Pablo Martinez Monsivais / AP

Walter Isaacson, former CEO of CNN and TIME managing editor, interviewed John Brennan, former CIA director under the Obama Administration, on Russian cyberattacks on the 2016 presidential election at a Fortune event Wednesday. Brennan detailed the extent of the hacking, noting that he's "never seen it this bad."

  • How do you know the hack was authorized by Putin personally? "We have ways."
  • On Trump's praise of Putin, given Russia's interference in U.S. election: "It made my blood boil."
  • Intent of Russian hacking: They were out to ruin Hillary Clinton. "They wanted her bloodied by the time of the election."
  • Difference between a missile attack and a hack? "There's a return address."

Call to action: "This partisan environment in Washington is going to undermine our country's prosperity... if there's going to be a solution, it needs to be an unprecedented partnership between the government and the private sectors."

Go deeper

Election clues county by county

Ipsos and the University of Virginia's Center for Politics are out with an interactive U.S. map that goes down to the county level to track changes in public sentiment that could decide the presidential election.

How it works: The 2020 Political Atlas tracks President Trump's approval ratings, interest around the coronavirus, what's dominating social media and other measures, with polling updated daily — enhancing UVA's "Crystal Ball."

Updated 3 hours ago - Politics & Policy

Coronavirus dashboard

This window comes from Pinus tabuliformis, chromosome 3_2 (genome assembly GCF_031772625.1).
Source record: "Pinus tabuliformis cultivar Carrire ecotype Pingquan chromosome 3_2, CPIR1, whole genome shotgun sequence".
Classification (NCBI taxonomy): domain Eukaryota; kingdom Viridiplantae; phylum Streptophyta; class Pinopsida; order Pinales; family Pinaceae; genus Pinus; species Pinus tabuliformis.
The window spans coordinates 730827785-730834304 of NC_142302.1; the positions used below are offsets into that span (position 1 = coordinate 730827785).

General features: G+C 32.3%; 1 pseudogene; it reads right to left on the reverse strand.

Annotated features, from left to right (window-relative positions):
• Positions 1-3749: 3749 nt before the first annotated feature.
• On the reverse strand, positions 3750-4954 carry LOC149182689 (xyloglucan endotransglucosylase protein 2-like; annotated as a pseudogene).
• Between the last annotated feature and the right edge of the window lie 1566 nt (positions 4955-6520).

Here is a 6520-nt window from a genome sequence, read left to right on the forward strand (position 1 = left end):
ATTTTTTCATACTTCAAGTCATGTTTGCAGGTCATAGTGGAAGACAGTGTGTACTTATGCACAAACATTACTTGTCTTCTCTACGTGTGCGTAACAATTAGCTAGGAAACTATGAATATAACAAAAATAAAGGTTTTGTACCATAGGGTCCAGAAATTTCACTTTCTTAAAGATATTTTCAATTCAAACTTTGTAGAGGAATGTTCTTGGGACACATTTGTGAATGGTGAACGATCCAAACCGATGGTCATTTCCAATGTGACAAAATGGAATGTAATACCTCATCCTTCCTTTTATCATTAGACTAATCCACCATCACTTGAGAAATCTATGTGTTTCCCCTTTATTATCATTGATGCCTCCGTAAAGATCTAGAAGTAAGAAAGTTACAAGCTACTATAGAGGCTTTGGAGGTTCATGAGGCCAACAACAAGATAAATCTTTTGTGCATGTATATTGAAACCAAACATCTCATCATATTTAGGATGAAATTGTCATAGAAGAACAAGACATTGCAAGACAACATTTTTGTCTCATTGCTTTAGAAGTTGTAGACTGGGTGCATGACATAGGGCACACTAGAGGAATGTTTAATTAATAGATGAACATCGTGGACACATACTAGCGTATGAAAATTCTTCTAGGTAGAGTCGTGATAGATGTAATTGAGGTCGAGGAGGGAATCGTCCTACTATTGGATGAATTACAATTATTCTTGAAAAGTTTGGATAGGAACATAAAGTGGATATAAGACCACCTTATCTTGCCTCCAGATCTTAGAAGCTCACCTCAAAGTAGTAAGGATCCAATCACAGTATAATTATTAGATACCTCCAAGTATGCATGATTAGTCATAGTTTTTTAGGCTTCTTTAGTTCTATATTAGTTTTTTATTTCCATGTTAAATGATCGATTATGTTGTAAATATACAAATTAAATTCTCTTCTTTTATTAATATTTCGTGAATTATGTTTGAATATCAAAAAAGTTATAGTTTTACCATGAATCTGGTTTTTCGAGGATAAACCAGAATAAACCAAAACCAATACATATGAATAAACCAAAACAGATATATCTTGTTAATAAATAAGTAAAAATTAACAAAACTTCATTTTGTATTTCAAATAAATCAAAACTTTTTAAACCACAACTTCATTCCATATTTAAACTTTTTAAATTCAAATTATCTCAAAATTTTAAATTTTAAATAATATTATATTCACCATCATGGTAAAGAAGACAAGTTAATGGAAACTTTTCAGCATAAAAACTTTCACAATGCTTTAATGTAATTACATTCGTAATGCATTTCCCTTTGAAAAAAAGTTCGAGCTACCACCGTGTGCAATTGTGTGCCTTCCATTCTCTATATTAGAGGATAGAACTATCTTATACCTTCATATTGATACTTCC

Illustration: Sarah Grillo/Axios

  1. Global: Total confirmed cases as of 3 a.m. ET: 31,605,656 — Total deaths: 970,934 Total recoveries: 21,747,491Map.
  2. U.S.: Total confirmed cases as of 3 a.m. ET: 6,897,432 — Total deaths: 200,814 — Total recoveries: 2,646,959 — Total tests: 96,612,436Map.
  3. Health: The U.S. reaches 200,000 coronavirus deaths — The CDC's crumbling reputation — America turns against coronavirus vaccine.
  4. Politics: Elected officials are failing us on much-needed stimulus.
  5. Business: Two-thirds of business leaders think pandemic will lead to permanent changes — Fed chair warns economy will feel the weight of expired stimulus.
  6. Sports: NFL fines maskless coaches.

Trump pushes to expand ban against anti-racism training to federal contractors

Trump speaking at Moon Township, Penns., on Sept. 22. Photo: Mandel Ngan/AFP via Getty Images

President Trump announced late Tuesday that the White House attempt to halt federal agencies' anti-racism training would be expanded to block federal contractors from "promoting radical ideologies that divide Americans by race or sex."

Why it matters: The executive order appears to give the government the ability to cancel contracts if anti-racist or diversity trainings focused on sexual identity or gender are organized. The memo applies to executive departments and agencies, the U.S. military, federal contractors and federal grant recipients.

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